In many ways, Twenty Feet from Stardom has become the 2013/2014 season's equivalent of Searching for Sugar Man: the uplifting, inspirational music documentary that brings to light an overlooked but important moment of musical history, giving unjustly forgotten performers their due. In this case, the performers are the backup singers that gave flavour, heft and distinctiveness to many classic rock, R&B and soul recordings by Phil Spector, the Rolling Stones, Ike & Tina Turner, Joe Cocker and so many others. Mostly African-American, mostly female, and with extensive church music experience, these singers were often visceral, attention-grabbing presences that made those recordings stand out while being merely featured performers.

     However, they seldom managed to translate their acknowledgement and reputation within the industry into long-lasting solo stardom: Merry Clayton, Tata Vega or Lisa Fischer's solo careers never really took off, Darlene Love - the effective "star" in what is an ensemble movie -, who sang in many of Phil Spector's groundbreaking "wall of sound" recordings, was consistently denied a solo spot of her own for too long. And Claudia Lennear has completely retired from singing, after realising that moving into a solo career was a one-way-street from which there was no turning back. Today, all of them have been consistently reevaluated and have finally attained a measure of fame, and Twenty Feet from Stardom purports to give them their due.

     Despite the great music, though, and the gripping life stories here presented in a heartfelt way, Morgan Neville's piece is not a great film. It's more conventional and nowhere near as artful or as linear as Searching for Sugar Man, in many ways suggesting a blown-up long-form TV special that would find its true home at VH1, BET or HBO (you can even try to spot just where the commercial breaks are meant to go!): talking heads (though hefty ones such as Bruce Springsteen, Stevie Wonder, Sting or Mick Jagger) interspersed with archive footage and some reality-style interpolations. Mr. Neville's work is better when it delves into the history and context of each singer's life and career, but loses focus every time newcomer Judith Hill shows up; she is being presented as the contemporary equivalent of these veteran singers when it's clear the "model" that made Ms. Love, Ms. Clayton or Ms. Fischer's is no longer applicable, and there's a world of difference between her experiences and everyone else's, making her a somewhat bewildering intrusion.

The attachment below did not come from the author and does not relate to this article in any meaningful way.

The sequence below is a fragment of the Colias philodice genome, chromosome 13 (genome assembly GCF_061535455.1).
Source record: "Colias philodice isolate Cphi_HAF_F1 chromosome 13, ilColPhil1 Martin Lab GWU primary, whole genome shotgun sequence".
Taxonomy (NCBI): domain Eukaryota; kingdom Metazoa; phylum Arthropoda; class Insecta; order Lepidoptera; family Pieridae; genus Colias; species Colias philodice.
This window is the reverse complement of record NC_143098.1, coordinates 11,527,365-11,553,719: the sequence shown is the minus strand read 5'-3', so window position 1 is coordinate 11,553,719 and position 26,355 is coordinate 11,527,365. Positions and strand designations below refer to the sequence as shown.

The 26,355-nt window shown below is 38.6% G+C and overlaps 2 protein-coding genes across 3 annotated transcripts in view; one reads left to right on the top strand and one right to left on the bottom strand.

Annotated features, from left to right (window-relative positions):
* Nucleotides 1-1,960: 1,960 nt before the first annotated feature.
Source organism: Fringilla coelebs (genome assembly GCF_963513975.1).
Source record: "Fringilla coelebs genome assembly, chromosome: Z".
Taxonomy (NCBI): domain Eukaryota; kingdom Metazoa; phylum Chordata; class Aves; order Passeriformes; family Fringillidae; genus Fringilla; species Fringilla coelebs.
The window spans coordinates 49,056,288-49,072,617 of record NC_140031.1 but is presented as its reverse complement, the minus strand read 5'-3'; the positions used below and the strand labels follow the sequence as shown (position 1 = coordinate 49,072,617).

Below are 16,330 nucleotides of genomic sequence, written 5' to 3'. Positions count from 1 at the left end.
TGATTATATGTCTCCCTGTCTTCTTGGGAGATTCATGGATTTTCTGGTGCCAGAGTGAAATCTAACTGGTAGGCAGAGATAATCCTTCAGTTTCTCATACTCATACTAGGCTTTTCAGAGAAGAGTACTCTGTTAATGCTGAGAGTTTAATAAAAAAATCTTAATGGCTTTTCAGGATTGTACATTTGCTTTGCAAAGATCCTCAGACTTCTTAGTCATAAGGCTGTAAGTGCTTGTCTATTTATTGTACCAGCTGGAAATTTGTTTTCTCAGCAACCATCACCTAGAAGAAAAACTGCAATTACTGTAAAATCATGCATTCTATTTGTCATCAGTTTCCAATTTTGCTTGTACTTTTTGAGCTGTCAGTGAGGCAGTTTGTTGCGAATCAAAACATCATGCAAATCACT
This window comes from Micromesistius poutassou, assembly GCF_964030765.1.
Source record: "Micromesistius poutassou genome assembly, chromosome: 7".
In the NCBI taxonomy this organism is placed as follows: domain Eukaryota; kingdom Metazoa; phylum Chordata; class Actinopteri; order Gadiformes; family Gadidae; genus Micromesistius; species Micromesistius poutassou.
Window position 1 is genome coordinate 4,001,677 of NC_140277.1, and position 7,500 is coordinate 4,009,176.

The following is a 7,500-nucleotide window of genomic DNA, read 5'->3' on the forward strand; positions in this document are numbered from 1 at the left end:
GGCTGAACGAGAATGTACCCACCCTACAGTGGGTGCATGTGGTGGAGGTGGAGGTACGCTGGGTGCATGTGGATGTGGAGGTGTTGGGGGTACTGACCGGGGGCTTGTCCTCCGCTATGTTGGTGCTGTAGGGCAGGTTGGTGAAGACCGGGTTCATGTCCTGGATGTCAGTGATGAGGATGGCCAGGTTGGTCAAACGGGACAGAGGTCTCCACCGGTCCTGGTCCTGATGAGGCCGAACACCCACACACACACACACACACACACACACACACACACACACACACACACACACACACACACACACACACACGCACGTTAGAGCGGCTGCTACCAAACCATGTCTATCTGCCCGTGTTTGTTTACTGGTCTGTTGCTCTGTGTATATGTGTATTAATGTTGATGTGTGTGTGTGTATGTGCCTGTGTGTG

For all the good stuff that is going on here, musically and historically, there's a sense that Twenty Feet from Stardom never really does anything more than skim the surface of a fascinating subject. The music and the goodwill of the viewers are, however, not enough to paper over the film's slight if cheerful nature. And explain even less why, in a line-up that included a lot more worthier films, this was the one that got away with the Academy Award for documentary feature.

USA 2013
90 minutes
Director Morgan Neville; cinematographers Nicola Marsh and Graham Willoughby (colour); editors Kevin Klauber and Jason Zeldes, supervised by Doug Blush; producers Caitrin Rogers, Gil Friesen and Mr. Neville, Gil Friesen Productions and Tremolo Productions
Screened April 1st 2014 (DVD, Lisbon)


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